At this point in the MLB postseason, Alex Rodriguez, the Yankees’ third baseman, is willing to try any remedy for his postseason hitting slump. So far in October, his batting average is a paltry .130, well below his season average of .272. Baseball writers and fans have tagged him with the dreaded “choker” label and his manager, Joe Girardi, has already benched him once. A-Rod’s confidence seems to be in a downward spiral with all of the added pressure and attention on him. However, a German sport psychologist could be coming to his rescue with new research on how to distract the brain away from focusing too much on specific athletic skills.
Over the last twenty years, cognitive scientists have been studying how we learn to perform complex motor skills. As a novice, we need to think about every little step in executing the task until it becomes so automatic that the whole process, like riding a bike or hitting a baseball, seems like second nature.
However, when the pressure of competition and high stakes are added to the mix, athletes can mentally leave this state of automaticity and focus back on the individual steps of the motor skill. As we learned from Dr. Sian Beilock’s research on golf, this explicit monitoring can cause poor performance.
When a player ruminates about their performance or learned skill, the left hemisphere of their brain lights up with activity even though it is the right hemisphere that controls these advanced motor skills. “Rumination can interfere with concentration and performance of motor tasks,” said Juergen Beckmann, PhD, chair of sport psychology at Technical University of Munich. “Athletes usually perform better when they trust their bodies rather than thinking too much about their own actions or what their coaches told them during practice.”
Knowing that the right hemisphere of the brain also controls the left side of the body, Beckmann’s team hypothesized that if they could force activation of primarily the right hemisphere of athletes during competition, the effect of the left hemisphere’s disruption could be minimized. They asked right-handed athletes in three sports, soccer, judo and badminton to simply try squeezing a small ball in their left hand when they faced a pressure situation in their sport. Activating the right hemisphere by giving the left hand something to do could reduce the left hemisphere’s influence at crunch time.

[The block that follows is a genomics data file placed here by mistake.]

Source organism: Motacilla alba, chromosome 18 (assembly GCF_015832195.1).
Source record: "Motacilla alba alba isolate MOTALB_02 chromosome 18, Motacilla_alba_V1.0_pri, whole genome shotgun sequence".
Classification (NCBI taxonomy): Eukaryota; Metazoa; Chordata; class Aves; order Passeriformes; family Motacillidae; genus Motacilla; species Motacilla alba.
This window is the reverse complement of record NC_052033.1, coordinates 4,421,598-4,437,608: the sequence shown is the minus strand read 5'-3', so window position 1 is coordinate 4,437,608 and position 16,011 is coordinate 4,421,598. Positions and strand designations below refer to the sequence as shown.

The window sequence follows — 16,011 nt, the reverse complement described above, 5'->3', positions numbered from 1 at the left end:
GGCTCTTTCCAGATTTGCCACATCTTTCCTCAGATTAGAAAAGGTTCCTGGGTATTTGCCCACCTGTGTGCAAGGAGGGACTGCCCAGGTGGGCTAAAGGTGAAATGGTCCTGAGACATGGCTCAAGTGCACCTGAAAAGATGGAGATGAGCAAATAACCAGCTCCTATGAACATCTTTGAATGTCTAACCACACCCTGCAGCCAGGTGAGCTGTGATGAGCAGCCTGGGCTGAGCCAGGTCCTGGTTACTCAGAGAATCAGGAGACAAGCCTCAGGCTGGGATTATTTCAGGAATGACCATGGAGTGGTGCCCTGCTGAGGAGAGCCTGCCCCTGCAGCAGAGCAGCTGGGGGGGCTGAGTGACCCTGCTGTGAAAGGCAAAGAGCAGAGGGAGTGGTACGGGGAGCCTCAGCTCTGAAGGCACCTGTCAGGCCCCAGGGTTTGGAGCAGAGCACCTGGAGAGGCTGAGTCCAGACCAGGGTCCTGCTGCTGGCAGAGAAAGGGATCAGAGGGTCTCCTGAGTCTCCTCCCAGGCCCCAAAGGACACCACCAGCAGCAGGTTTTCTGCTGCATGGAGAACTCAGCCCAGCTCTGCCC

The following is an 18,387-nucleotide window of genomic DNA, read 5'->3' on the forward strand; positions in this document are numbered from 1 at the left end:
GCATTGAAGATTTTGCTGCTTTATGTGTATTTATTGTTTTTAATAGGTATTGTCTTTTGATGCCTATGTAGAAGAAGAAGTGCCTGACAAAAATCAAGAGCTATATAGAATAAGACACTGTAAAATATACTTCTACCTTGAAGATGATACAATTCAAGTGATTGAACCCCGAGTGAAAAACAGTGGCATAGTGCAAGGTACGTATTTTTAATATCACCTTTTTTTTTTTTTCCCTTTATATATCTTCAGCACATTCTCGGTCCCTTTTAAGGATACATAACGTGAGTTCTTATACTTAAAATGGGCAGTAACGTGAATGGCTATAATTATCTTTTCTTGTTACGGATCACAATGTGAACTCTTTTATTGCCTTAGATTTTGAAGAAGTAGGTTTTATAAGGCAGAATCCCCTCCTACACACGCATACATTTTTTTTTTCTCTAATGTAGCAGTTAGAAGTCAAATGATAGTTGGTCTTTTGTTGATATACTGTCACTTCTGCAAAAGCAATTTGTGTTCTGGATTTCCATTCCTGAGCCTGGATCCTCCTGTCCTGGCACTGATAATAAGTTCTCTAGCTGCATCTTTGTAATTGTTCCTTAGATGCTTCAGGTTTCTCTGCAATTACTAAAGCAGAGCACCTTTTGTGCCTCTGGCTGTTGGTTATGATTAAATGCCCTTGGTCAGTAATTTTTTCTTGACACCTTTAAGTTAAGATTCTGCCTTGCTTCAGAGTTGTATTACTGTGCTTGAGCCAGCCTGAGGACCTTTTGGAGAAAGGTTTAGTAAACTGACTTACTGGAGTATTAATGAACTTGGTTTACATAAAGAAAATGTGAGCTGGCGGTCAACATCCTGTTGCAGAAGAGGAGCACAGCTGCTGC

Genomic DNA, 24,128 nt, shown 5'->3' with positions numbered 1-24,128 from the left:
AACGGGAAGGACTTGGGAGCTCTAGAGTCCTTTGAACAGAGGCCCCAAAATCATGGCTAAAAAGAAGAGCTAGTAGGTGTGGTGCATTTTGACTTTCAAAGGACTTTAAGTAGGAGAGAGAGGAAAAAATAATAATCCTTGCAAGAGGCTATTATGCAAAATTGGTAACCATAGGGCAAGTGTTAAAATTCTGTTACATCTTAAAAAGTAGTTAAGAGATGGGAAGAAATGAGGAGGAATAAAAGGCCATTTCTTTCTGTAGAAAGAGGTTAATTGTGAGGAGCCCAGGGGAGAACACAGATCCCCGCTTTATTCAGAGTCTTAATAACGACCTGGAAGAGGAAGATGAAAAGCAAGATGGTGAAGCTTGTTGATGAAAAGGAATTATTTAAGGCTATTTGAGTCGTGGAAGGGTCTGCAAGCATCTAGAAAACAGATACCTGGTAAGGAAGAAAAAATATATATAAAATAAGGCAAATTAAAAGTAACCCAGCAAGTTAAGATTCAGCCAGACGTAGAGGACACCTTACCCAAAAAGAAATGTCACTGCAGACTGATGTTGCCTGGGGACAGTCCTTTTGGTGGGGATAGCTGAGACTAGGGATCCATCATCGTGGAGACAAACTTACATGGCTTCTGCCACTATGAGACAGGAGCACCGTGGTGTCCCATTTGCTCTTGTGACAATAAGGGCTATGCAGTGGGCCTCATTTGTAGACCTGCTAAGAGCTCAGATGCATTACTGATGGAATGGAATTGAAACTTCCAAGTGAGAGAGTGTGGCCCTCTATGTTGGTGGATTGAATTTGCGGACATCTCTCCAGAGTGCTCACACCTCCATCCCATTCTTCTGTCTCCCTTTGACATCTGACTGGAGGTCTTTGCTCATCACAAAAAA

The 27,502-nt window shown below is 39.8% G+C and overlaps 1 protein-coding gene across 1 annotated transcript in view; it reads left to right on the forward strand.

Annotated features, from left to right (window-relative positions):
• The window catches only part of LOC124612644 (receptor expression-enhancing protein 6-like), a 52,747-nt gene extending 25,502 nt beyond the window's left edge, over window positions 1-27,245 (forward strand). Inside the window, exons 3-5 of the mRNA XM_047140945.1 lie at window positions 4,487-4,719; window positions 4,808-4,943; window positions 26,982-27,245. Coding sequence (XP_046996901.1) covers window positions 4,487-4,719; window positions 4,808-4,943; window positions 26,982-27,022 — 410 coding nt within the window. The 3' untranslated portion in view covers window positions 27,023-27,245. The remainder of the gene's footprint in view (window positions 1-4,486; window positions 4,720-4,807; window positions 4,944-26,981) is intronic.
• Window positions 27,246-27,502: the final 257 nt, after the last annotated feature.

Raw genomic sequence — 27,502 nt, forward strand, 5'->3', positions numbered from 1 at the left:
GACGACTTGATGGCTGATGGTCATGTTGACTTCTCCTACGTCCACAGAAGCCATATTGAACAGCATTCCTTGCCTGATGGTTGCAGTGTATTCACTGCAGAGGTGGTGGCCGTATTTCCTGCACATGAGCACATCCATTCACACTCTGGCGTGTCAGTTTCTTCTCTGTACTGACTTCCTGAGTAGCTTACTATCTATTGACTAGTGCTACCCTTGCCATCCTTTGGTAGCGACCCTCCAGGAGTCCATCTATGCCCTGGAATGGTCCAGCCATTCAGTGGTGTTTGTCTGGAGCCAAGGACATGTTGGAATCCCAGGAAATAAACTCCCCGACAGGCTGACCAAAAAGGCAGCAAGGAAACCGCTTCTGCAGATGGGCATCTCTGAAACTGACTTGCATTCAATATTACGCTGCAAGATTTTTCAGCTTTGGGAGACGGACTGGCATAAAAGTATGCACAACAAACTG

Their study was published in the Journal of Experimental Psychology: General
In the soccer group, 30 semi-professional players took practice penalty kicks with no pressure to set a baseline of performance. The next day, they took the same shots in front of 300 university students waiting to watch a televised soccer match. Those players who squeezed the ball in their left hand while kicking performed as well as they did in practice while those who didn’t missed more shots.
Similar results were found with 18 experienced judo experts who first took practice kicks followed by a round that they were told were being videotaped and evaluated by top coaches. As predicted, those that activated their right hemisphere by squeezing the ball in their left hand performed even better than they did in practice while the control group cracked under the pressure and did not execute as well.
Finally, similar results were found with 18 experienced badminton players who competed against each other in front of coaches. Teams that simply clenched their left hand during play regularly beat those that did not. The benefit does not come from the ball being squeezed but just from giving the left hand something to do, which draws attention from the right hemisphere.
“Many movements of the body can be impaired by attempts at consciously controlling them,” Beckmann said. “This technique can be helpful for many situations and tasks.”
So, could this help Rodriguez and the Yankees? Obviously, he grips the bat with both hands but maybe if his left hand held on a little tighter, he could quiet his brain’s very active left hemisphere. It certainly won’t quiet the opposing fans when he’s up to bat.